- the massacre of people on the sole basis of their religious affiliation;
- the despicable practice of beheading, crucifying and hanging bodies in public places;
- the choice imposed on Christians and Yezidis between conversion to Islam, payment of a tax (jizya) or forced exile;
- the forced expulsion of tens of thousands of people, including children, elderly, pregnant women and the sick;
- the abduction of girls and women belonging to the Yezidi and Christian communities as spoils of war (sabaya);
- the imposition of the barbaric practice of infibulation;
- the destruction of places of worship and Christian and Muslim burial places;
- the forced occupation or desecration of churches and monasteries;
- the removal of crucifixes and other Christian religious symbols as well as those of other religious communities;
- the destruction of a priceless Christian religious and cultural heritage; and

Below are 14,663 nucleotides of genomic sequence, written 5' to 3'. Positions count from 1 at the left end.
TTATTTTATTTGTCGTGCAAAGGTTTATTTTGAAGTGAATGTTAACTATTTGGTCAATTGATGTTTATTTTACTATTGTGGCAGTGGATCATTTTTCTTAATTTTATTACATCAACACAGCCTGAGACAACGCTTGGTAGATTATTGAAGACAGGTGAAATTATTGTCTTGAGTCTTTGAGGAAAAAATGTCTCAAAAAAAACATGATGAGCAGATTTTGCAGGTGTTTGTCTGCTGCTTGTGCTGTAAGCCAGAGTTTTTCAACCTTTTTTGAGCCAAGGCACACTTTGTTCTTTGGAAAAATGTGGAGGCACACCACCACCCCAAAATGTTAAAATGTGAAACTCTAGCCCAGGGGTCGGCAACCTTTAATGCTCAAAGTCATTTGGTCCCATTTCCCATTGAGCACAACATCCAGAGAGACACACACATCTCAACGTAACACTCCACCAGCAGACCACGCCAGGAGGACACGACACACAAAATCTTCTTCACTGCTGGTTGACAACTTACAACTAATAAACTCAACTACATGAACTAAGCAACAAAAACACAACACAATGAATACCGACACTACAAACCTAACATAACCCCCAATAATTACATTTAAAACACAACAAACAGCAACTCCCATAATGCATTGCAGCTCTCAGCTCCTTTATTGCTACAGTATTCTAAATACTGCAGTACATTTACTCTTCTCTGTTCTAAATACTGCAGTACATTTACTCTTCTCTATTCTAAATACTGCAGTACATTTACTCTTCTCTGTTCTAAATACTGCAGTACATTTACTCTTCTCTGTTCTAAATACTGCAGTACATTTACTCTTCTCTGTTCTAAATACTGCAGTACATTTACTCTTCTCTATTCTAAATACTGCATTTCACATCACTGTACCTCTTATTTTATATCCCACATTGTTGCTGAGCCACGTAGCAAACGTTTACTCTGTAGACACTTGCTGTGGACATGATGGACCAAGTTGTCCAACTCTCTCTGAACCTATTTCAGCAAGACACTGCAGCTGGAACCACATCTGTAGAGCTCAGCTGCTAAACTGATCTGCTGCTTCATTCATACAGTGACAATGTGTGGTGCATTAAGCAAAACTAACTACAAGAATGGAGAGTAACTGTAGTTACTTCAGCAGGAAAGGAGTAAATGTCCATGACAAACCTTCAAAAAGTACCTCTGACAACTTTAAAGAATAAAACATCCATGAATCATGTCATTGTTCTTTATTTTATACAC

- indiscriminate violence aimed at terrorizing people to force them to surrender or flee.
They stand now all but alone, with only a few taking any notice of their dire situation. We cannot forget them! We cannot forget that are also Nasrani! We cannot forget that we are N!
What we see happening now in Iraq is not new in the life of the Church. Throughout the ages, the Church has endured many persecutions, none of which completely achieved their desired effects. In his homily in Seoul, South Korea yesterday, where he is for the beatification of Blessed Paul Yun Gi-Chung and 123 of his Companions, Pope Francis summarized thepersecution of the Church in Korea throughout the 1800s, saying: